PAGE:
“Since Dec. 17, 2014, [when U.S. President Barack Obama and Cuban President Raúl Castro moved to establish diplomatic relations] the U.S. government has imposed fines on 11 institutions — seven U.S. and four foreign — of over $2.8 billion. There is an economic war against our country,” Ramírez told a public meeting of over 60 here June 10. The U.S. government continues to routinely sanction businesses maintaining even remote relations with Cuba.
Referring to Guantánamo, the U.S.-occupied Cuban territory where the U.S. runs a notorious prison for people Washington accuses of supporting terrorism, she said, “Guantánamo is more than a prison. It’s a province in Cuba. The best part of the harbor belongs to the U.S. Cuban fishermen dream of being able to fish there.” The Canadian Network on Cuba conference attended by the Cuban representatives June 3-4 in Toronto voted to demand Washington’s immediate withdrawal from Guantánamo and an end to the economic blockade.
Urging participants to organize actions across the continent in October to coincide with the annual United Nations vote on the continuing U.S. assault on the Cuban Revolution, Ramírez said, “I don’t know what Trump will do but I know what Cuba will continue to do — building socialism, defending our social conquests.”
“Cuba is showing how to build a new society, a better society,” said Martínez, from the Canada desk of ICAP, “where the workers are heard, where the interests of the working class are put at stake.
“Cuba must do what’s possible to be self-sufficient in food. We need to increase exports and decrease imports. We remember the Special Period when the Soviet Union collapsed and the challenges and difficult times our people faced,” he said. “But nothing shook the people’s political support for the government. As long as there is a socialist revolution in Cuba, these conquests will remain.”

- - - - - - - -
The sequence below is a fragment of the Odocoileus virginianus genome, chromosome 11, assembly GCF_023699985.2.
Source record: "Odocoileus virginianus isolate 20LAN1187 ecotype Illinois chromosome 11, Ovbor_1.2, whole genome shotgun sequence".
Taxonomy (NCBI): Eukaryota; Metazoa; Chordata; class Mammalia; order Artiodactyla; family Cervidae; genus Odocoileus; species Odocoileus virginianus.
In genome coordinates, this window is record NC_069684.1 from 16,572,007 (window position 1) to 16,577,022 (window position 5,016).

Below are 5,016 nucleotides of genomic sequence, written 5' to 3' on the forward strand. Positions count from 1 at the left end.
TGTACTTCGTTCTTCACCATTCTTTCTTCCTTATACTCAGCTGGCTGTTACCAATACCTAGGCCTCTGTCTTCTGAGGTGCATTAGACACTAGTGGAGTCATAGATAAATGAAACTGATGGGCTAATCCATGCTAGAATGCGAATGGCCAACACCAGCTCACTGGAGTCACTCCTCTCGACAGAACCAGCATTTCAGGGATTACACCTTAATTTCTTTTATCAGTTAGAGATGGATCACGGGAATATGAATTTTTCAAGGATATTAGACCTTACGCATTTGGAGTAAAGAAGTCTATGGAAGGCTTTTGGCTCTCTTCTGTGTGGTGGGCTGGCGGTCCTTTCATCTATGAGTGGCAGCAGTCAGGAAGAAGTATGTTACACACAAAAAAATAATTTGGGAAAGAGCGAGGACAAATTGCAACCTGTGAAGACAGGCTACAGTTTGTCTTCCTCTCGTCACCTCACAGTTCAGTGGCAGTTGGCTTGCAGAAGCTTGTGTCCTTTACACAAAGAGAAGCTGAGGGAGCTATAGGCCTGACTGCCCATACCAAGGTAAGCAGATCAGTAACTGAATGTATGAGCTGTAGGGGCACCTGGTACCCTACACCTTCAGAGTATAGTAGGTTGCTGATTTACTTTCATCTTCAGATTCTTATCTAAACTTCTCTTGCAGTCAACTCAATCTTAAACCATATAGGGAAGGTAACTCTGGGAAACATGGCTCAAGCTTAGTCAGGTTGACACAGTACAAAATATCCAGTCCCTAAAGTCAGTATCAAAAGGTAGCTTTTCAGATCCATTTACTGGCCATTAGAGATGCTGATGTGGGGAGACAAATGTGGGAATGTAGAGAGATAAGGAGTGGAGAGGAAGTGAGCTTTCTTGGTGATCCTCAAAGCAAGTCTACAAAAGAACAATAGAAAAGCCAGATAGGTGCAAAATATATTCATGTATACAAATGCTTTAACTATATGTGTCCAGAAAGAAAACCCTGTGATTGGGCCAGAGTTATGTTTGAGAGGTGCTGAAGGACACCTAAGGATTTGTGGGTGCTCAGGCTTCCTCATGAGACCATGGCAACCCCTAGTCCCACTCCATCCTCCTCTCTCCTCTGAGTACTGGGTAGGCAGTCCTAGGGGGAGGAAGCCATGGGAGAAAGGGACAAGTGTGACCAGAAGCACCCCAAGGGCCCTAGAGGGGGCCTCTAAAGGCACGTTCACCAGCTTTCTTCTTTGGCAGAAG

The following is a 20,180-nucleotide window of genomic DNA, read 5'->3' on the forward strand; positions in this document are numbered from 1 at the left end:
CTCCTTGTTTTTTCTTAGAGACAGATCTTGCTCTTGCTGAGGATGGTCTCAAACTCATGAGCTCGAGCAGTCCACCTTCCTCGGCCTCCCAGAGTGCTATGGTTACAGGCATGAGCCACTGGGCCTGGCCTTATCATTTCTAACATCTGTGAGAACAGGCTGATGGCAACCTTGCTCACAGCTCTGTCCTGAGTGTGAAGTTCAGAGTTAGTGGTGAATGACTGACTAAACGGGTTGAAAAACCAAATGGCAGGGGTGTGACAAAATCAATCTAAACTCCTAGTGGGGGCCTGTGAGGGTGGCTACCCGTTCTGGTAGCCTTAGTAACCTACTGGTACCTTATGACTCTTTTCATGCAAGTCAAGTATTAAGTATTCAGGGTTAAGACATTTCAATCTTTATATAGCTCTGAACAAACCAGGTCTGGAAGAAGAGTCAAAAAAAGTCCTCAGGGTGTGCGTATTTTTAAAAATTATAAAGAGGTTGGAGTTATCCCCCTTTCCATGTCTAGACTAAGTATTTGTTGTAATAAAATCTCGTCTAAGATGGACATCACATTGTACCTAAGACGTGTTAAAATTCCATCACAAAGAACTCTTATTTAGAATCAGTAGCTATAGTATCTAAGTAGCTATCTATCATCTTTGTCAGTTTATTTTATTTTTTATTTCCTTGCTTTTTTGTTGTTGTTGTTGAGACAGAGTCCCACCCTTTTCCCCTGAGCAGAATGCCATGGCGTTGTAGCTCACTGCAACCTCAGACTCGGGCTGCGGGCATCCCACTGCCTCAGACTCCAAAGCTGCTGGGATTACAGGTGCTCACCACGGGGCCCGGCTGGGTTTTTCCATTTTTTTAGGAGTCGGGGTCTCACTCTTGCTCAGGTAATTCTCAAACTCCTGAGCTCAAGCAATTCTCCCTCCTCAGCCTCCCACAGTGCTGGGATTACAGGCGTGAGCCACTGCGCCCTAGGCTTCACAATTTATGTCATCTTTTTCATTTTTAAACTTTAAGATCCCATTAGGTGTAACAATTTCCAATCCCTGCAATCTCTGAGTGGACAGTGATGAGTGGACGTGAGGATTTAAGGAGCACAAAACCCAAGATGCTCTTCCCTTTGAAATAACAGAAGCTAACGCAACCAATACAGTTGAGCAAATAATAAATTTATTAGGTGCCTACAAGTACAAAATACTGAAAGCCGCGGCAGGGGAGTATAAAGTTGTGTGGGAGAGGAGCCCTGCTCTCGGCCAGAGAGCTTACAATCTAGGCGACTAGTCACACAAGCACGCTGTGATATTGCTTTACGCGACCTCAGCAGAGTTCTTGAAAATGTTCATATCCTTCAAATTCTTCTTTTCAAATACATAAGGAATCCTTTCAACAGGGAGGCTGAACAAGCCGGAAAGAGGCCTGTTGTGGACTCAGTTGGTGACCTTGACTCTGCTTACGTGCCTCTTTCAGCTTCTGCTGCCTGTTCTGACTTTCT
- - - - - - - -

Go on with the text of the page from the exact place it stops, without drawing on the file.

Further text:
Morlote Rivas was the featured speaker at a public meeting June 3 in Toronto, held during the 8th convention of the Canadian Network on Cuba.
One participant in the meeting expressed concern for the effects of the constant barrage of U.S. propaganda aimed at the Cuban people. “We don’t censor anything coming from the U.S.,” Morlote said. “The way forward is to deepen the revolution.”
Those interested in learning firsthand about the Cuban Revolution can sign up for the volunteer “In Che’s Footsteps” international brigade October 1-15. Contacting ICAP at email@example.com, or call (778) 879-2759 in Vancouver or the Chicago Cuba Coalition at (312) 952-2618 in the U.S.
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